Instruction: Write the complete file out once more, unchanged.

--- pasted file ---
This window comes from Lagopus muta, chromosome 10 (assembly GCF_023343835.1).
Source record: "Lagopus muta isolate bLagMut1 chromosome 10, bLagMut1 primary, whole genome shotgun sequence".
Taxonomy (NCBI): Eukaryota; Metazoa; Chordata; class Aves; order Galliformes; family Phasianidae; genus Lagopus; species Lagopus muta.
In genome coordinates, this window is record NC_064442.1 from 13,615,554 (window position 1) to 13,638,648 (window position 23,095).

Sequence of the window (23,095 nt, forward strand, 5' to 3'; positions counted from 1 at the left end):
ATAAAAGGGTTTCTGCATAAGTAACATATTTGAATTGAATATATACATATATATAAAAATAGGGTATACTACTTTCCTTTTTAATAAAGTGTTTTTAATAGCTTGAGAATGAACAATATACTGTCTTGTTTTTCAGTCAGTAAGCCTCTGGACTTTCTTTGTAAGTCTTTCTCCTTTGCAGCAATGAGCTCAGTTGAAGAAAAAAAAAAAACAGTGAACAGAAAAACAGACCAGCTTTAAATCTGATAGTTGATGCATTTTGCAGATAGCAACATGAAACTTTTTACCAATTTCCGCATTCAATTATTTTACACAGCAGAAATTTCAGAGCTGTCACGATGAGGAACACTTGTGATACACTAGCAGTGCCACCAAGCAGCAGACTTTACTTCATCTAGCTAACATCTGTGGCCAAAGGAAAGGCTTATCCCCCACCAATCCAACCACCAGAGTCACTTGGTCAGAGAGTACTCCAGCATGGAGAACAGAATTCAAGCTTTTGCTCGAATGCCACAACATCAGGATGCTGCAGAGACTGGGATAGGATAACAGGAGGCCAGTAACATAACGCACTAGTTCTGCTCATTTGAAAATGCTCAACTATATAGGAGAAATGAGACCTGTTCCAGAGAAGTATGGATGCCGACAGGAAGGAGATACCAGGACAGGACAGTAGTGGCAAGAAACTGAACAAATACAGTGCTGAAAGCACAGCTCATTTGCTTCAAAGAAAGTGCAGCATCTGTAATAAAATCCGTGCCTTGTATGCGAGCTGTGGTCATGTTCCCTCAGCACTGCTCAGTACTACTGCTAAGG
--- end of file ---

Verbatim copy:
This window comes from Lagopus muta, chromosome 10 (assembly GCF_023343835.1).
Source record: "Lagopus muta isolate bLagMut1 chromosome 10, bLagMut1 primary, whole genome shotgun sequence".
Taxonomy (NCBI): Eukaryota; Metazoa; Chordata; class Aves; order Galliformes; family Phasianidae; genus Lagopus; species Lagopus muta.
In genome coordinates, this window is record NC_064442.1 from 13,615,554 (window position 1) to 13,638,648 (window position 23,095).

Sequence of the window (23,095 nt, forward strand, 5' to 3'; positions counted from 1 at the left end):
ATAAAAGGGTTTCTGCATAAGTAACATATTTGAATTGAATATATACATATATATAAAAATAGGGTATACTACTTTCCTTTTTAATAAAGTGTTTTTAATAGCTTGAGAATGAACAATATACTGTCTTGTTTTTCAGTCAGTAAGCCTCTGGACTTTCTTTGTAAGTCTTTCTCCTTTGCAGCAATGAGCTCAGTTGAAGAAAAAAAAAAAACAGTGAACAGAAAAACAGACCAGCTTTAAATCTGATAGTTGATGCATTTTGCAGATAGCAACATGAAACTTTTTACCAATTTCCGCATTCAATTATTTTACACAGCAGAAATTTCAGAGCTGTCACGATGAGGAACACTTGTGATACACTAGCAGTGCCACCAAGCAGCAGACTTTACTTCATCTAGCTAACATCTGTGGCCAAAGGAAAGGCTTATCCCCCACCAATCCAACCACCAGAGTCACTTGGTCAGAGAGTACTCCAGCATGGAGAACAGAATTCAAGCTTTTGCTCGAATGCCACAACATCAGGATGCTGCAGAGACTGGGATAGGATAACAGGAGGCCAGTAACATAACGCACTAGTTCTGCTCATTTGAAAATGCTCAACTATATAGGAGAAATGAGACCTGTTCCAGAGAAGTATGGATGCCGACAGGAAGGAGATACCAGGACAGGACAGTAGTGGCAAGAAACTGAACAAATACAGTGCTGAAAGCACAGCTCATTTGCTTCAAAGAAAGTGCAGCATCTGTAATAAAATCCGTGCCTTGTATGCGAGCTGTGGTCATGTTCCCTCAGCACTGCTCAGTACTACTGCTAAGG